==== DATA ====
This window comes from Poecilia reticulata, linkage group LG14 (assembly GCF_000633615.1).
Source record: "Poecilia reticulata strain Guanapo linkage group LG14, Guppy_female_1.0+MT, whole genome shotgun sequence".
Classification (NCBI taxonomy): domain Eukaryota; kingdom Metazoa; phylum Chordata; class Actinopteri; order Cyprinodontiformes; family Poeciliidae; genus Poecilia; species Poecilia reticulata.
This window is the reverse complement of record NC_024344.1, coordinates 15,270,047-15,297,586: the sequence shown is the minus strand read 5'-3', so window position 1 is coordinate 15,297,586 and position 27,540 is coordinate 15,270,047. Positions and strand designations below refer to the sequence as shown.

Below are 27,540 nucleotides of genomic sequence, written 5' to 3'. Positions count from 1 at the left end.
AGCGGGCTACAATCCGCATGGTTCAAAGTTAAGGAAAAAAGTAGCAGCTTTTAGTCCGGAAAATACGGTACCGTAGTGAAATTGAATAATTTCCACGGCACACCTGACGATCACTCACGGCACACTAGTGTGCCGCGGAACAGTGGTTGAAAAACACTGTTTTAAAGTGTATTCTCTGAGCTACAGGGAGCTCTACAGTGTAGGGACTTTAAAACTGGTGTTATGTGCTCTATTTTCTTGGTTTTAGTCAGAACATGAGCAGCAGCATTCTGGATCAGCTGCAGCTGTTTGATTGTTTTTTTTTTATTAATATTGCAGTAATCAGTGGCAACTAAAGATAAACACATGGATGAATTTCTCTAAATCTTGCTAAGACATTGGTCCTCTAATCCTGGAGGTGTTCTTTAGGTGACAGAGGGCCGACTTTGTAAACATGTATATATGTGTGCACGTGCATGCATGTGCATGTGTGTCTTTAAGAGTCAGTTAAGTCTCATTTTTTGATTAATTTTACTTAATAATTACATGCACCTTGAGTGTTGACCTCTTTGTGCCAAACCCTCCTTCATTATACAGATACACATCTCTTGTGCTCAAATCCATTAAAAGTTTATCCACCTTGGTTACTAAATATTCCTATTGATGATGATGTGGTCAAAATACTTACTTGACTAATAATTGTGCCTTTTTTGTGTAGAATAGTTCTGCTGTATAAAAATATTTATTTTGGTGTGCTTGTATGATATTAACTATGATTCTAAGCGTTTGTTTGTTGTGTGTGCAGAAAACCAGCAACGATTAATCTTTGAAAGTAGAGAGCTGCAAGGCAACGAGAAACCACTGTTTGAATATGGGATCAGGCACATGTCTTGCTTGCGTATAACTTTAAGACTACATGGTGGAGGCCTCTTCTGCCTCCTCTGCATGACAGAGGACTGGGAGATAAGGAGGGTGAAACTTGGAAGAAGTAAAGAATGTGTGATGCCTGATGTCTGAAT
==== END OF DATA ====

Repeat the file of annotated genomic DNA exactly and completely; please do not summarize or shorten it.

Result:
This window comes from Poecilia reticulata, linkage group LG14 (assembly GCF_000633615.1).
Source record: "Poecilia reticulata strain Guanapo linkage group LG14, Guppy_female_1.0+MT, whole genome shotgun sequence".
Classification (NCBI taxonomy): domain Eukaryota; kingdom Metazoa; phylum Chordata; class Actinopteri; order Cyprinodontiformes; family Poeciliidae; genus Poecilia; species Poecilia reticulata.
This window is the reverse complement of record NC_024344.1, coordinates 15,270,047-15,297,586: the sequence shown is the minus strand read 5'-3', so window position 1 is coordinate 15,297,586 and position 27,540 is coordinate 15,270,047. Positions and strand designations below refer to the sequence as shown.

Below are 27,540 nucleotides of genomic sequence, written 5' to 3'. Positions count from 1 at the left end.
AGCGGGCTACAATCCGCATGGTTCAAAGTTAAGGAAAAAAGTAGCAGCTTTTAGTCCGGAAAATACGGTACCGTAGTGAAATTGAATAATTTCCACGGCACACCTGACGATCACTCACGGCACACTAGTGTGCCGCGGAACAGTGGTTGAAAAACACTGTTTTAAAGTGTATTCTCTGAGCTACAGGGAGCTCTACAGTGTAGGGACTTTAAAACTGGTGTTATGTGCTCTATTTTCTTGGTTTTAGTCAGAACATGAGCAGCAGCATTCTGGATCAGCTGCAGCTGTTTGATTGTTTTTTTTTTATTAATATTGCAGTAATCAGTGGCAACTAAAGATAAACACATGGATGAATTTCTCTAAATCTTGCTAAGACATTGGTCCTCTAATCCTGGAGGTGTTCTTTAGGTGACAGAGGGCCGACTTTGTAAACATGTATATATGTGTGCACGTGCATGCATGTGCATGTGTGTCTTTAAGAGTCAGTTAAGTCTCATTTTTTGATTAATTTTACTTAATAATTACATGCACCTTGAGTGTTGACCTCTTTGTGCCAAACCCTCCTTCATTATACAGATACACATCTCTTGTGCTCAAATCCATTAAAAGTTTATCCACCTTGGTTACTAAATATTCCTATTGATGATGATGTGGTCAAAATACTTACTTGACTAATAATTGTGCCTTTTTTGTGTAGAATAGTTCTGCTGTATAAAAATATTTATTTTGGTGTGCTTGTATGATATTAACTATGATTCTAAGCGTTTGTTTGTTGTGTGTGCAGAAAACCAGCAACGATTAATCTTTGAAAGTAGAGAGCTGCAAGGCAACGAGAAACCACTGTTTGAATATGGGATCAGGCACATGTCTTGCTTGCGTATAACTTTAAGACTACATGGTGGAGGCCTCTTCTGCCTCCTCTGCATGACAGAGGACTGGGAGATAAGGAGGGTGAAACTTGGAAGAAGTAAAGAATGTGTGATGCCTGATGTCTGAAT